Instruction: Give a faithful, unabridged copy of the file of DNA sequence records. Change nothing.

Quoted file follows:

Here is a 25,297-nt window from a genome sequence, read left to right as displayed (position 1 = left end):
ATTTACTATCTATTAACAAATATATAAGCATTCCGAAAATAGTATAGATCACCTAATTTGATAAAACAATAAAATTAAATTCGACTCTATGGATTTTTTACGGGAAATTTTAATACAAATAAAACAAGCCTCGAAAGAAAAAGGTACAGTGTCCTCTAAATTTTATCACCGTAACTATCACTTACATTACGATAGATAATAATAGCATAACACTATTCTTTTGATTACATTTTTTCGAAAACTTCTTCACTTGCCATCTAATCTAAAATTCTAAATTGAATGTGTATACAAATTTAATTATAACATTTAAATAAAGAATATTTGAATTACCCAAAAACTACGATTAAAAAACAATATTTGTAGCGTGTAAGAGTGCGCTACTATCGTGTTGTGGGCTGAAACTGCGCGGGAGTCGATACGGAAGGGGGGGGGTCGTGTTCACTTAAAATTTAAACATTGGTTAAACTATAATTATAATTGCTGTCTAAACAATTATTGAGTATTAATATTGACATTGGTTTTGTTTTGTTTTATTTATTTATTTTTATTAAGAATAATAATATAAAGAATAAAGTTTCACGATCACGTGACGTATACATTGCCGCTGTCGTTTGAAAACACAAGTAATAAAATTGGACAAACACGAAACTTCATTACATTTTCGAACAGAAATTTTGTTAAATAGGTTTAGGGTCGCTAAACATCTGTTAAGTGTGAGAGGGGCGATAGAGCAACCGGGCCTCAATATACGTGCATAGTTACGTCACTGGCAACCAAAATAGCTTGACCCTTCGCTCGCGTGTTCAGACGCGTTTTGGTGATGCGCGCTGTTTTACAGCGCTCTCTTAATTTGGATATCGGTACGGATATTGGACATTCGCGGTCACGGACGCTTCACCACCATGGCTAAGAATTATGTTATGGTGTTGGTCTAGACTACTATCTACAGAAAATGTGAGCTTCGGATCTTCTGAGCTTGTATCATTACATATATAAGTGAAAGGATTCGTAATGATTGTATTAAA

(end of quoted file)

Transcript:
Here is a 25,297-nt window from a genome sequence, read left to right as displayed (position 1 = left end):
ATTTACTATCTATTAACAAATATATAAGCATTCCGAAAATAGTATAGATCACCTAATTTGATAAAACAATAAAATTAAATTCGACTCTATGGATTTTTTACGGGAAATTTTAATACAAATAAAACAAGCCTCGAAAGAAAAAGGTACAGTGTCCTCTAAATTTTATCACCGTAACTATCACTTACATTACGATAGATAATAATAGCATAACACTATTCTTTTGATTACATTTTTTCGAAAACTTCTTCACTTGCCATCTAATCTAAAATTCTAAATTGAATGTGTATACAAATTTAATTATAACATTTAAATAAAGAATATTTGAATTACCCAAAAACTACGATTAAAAAACAATATTTGTAGCGTGTAAGAGTGCGCTACTATCGTGTTGTGGGCTGAAACTGCGCGGGAGTCGATACGGAAGGGGGGGGGTCGTGTTCACTTAAAATTTAAACATTGGTTAAACTATAATTATAATTGCTGTCTAAACAATTATTGAGTATTAATATTGACATTGGTTTTGTTTTGTTTTATTTATTTATTTTTATTAAGAATAATAATATAAAGAATAAAGTTTCACGATCACGTGACGTATACATTGCCGCTGTCGTTTGAAAACACAAGTAATAAAATTGGACAAACACGAAACTTCATTACATTTTCGAACAGAAATTTTGTTAAATAGGTTTAGGGTCGCTAAACATCTGTTAAGTGTGAGAGGGGCGATAGAGCAACCGGGCCTCAATATACGTGCATAGTTACGTCACTGGCAACCAAAATAGCTTGACCCTTCGCTCGCGTGTTCAGACGCGTTTTGGTGATGCGCGCTGTTTTACAGCGCTCTCTTAATTTGGATATCGGTACGGATATTGGACATTCGCGGTCACGGACGCTTCACCACCATGGCTAAGAATTATGTTATGGTGTTGGTCTAGACTACTATCTACAGAAAATGTGAGCTTCGGATCTTCTGAGCTTGTATCATTACATATATAAGTGAAAGGATTCGTAATGATTGTATTAAA